Happy Fat Weekend.

I always love traveling within the United States because although we are by definition ONE country, it’s amazing how different the two opposite coasts can be. For Thanksgiving break, I bought a plane ticket to Boston to visit my family and although very short, it was a very fulfilling time where I came to appreciate the little quirks that define Boston.

First off, there is a state law that forbids the sale of alcohol in markets UNLESS it is a “liquor store”. How did I find this out? Well, I got to Boston Thanksgiving morning and found out that my parents had forgot to buy some wine for the dinner.. “No biggie” I thought.. ha.. boy was I sooooo wrong. Not only does every supermarket close on Thanksgiving (unlike California, where markets stay open till about 2 in the afternoon), but of course, so do the liquor stores. But, a glimmer of hope shines in my desolate world when my mom tells me that the Korean markets are open (of course the Asians would open if it means making some money). However, my hopes were quickly dashed when my mother told me that H-Mart is not allowed to sell alcohol because they don’t have an alcohol license. Apparently, I did not understand because I asked my mom “They don’t even sell Soju??!!?”, I mean, what kind of KOREAN market doesn’t have Soju?? Those people drink Soju like it’s water! But regardless of the Koreans’ affinity for this horrendous beverage, the bottom line is that in Boston, only those with an alcohol license are permitted to sell alcohol and only liquor stores and bars, taverns, etc. are allowed this “license”. ANYWAY, it wasn’t a big deal in the end because it was more out of tradition and show to have wine for our Thanksgiving dinner but nevertheless, I have learned an interesting bit of information about Boston. Now,  if you ask me why they do this, I have no idea… truly, I am just as mystified as any other non-Boston native.

Anyway, here are some photos from Thanksgiving Day:

I finally got to see my baby niece whom I had the honor of naming, Elaine Jang. She is barely a month old... sooo tiny and cute

*Must say out loud with a ghettofabulous accent* (It adds to the overall effect) "Oh heeey!"

My nephew Daniel who carries around a little notebook that he constantly scribbles in like a mad scientist. It's full of math problems and charts of multiplication that he's made up and tries to solve...

My tummy happy

His tummy happy too... he truly loves food just as much as I do.. I swear.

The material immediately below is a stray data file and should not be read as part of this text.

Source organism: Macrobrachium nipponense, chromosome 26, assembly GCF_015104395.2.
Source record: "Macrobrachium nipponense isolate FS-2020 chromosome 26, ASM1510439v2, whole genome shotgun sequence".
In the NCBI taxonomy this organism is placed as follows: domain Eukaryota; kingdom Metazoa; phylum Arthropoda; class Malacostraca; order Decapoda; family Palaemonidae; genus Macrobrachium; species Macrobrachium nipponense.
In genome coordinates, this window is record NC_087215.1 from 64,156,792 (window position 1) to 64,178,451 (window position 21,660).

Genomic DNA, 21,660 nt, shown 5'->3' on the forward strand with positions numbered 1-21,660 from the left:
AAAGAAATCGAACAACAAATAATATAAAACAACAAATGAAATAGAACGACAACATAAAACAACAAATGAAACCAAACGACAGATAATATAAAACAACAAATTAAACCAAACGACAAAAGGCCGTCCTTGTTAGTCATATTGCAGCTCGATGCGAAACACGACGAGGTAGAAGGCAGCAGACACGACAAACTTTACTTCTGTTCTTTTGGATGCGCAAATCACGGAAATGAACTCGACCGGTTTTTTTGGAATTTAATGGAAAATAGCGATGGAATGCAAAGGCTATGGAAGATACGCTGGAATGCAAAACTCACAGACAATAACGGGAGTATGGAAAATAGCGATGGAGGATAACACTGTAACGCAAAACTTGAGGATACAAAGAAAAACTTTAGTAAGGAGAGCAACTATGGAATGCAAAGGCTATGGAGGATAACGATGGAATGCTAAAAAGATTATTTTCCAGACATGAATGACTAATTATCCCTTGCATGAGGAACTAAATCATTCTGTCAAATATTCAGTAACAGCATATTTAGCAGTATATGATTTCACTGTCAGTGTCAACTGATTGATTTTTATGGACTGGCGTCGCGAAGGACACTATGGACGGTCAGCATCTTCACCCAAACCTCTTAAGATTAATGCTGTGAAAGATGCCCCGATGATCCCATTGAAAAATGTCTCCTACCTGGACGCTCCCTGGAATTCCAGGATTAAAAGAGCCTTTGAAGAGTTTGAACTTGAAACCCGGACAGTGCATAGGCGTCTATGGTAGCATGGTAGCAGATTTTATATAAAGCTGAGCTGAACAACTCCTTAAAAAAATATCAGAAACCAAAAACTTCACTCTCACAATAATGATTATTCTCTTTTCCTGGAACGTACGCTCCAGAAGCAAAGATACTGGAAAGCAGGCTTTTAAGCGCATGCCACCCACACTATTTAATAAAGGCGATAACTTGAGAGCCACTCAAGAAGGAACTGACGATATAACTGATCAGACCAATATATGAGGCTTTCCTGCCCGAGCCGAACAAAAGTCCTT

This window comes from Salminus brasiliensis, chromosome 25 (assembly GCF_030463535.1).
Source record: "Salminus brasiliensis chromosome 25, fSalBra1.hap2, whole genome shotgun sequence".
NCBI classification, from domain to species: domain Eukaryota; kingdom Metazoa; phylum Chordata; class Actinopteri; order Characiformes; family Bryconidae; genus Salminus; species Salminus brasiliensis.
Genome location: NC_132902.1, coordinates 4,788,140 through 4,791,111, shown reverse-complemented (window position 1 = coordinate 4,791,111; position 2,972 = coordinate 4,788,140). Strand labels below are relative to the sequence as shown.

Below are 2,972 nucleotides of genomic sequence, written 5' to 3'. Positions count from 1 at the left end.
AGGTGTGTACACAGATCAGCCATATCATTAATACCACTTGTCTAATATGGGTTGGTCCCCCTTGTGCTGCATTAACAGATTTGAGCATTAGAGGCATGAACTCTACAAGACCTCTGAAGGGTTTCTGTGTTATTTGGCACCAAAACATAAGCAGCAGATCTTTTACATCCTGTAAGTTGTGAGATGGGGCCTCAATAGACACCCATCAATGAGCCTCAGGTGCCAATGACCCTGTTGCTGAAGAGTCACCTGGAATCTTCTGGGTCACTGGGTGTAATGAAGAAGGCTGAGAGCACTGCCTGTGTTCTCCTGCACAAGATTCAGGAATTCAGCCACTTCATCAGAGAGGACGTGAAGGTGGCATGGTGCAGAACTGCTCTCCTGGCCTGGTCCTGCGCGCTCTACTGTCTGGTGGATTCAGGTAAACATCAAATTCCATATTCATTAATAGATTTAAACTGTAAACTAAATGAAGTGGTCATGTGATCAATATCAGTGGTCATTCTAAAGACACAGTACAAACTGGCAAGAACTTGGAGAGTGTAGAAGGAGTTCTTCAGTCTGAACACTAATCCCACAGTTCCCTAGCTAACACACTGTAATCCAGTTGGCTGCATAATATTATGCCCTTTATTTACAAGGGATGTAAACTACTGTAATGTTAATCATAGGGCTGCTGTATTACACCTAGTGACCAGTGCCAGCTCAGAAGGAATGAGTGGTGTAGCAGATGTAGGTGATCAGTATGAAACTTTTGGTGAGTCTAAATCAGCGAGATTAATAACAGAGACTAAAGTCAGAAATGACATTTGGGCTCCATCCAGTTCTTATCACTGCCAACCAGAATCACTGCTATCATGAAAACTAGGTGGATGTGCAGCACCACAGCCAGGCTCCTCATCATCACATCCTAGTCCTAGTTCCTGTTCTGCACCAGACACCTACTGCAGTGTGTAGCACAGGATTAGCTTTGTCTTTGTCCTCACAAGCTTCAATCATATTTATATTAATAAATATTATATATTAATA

Secondly, in Boston, it’s so cold that…

...you have to wear a full on face mask in order to battle the outdoors. I swear my dad is normal.

...the eggs you put in the fridge become frozen... has anyone ever seen this before?!?!?! I was so amazed...

And saving the best for last, McDonalds in Boston is even harder to resist because McGriddles are 2 for $3.. basically BUY ONE GET ONE FREE.. how on earth is this fair?!?!? I might just move out to Boston for this and settle on being a fat McDonald-aholic

Ridiculously not fair

Happiness on a tray.

The second day in Boston, I went into Downtown to spend quality time with the mother bear.

What's an excursion without a hotdog from a kiosk?

MmmmMm

The Boston Commons

Mother

Daughter.

No biking!

And what’s a trip to the city without a little visit to their museum? Boston’s MFA really took me by surprise because of how great it was. My only complaint was that there was too much! Although the tickets were $17-$20 (depending on if you’re a student, senior, or a regular old adult), I would say it was a $17 very well spent. And it didn’t hurt that the surrounding area was GORGEOUS, not to mention the very nice dinner I had that day (more of which can be found on my Adventures of an Epicurious Fat Kid section of my blog).

Bonafide homemade Korean food made by my beloved mother to fuel me through the day!

The front of the MFA

preparing

a flying man at MFA (its not a real man btw)

Huntington St. in front of MFA and on my way to dinner. It looks beautiful, but feels so ugly...so cold and worse, WINDY.

pretty alleyway

The end.

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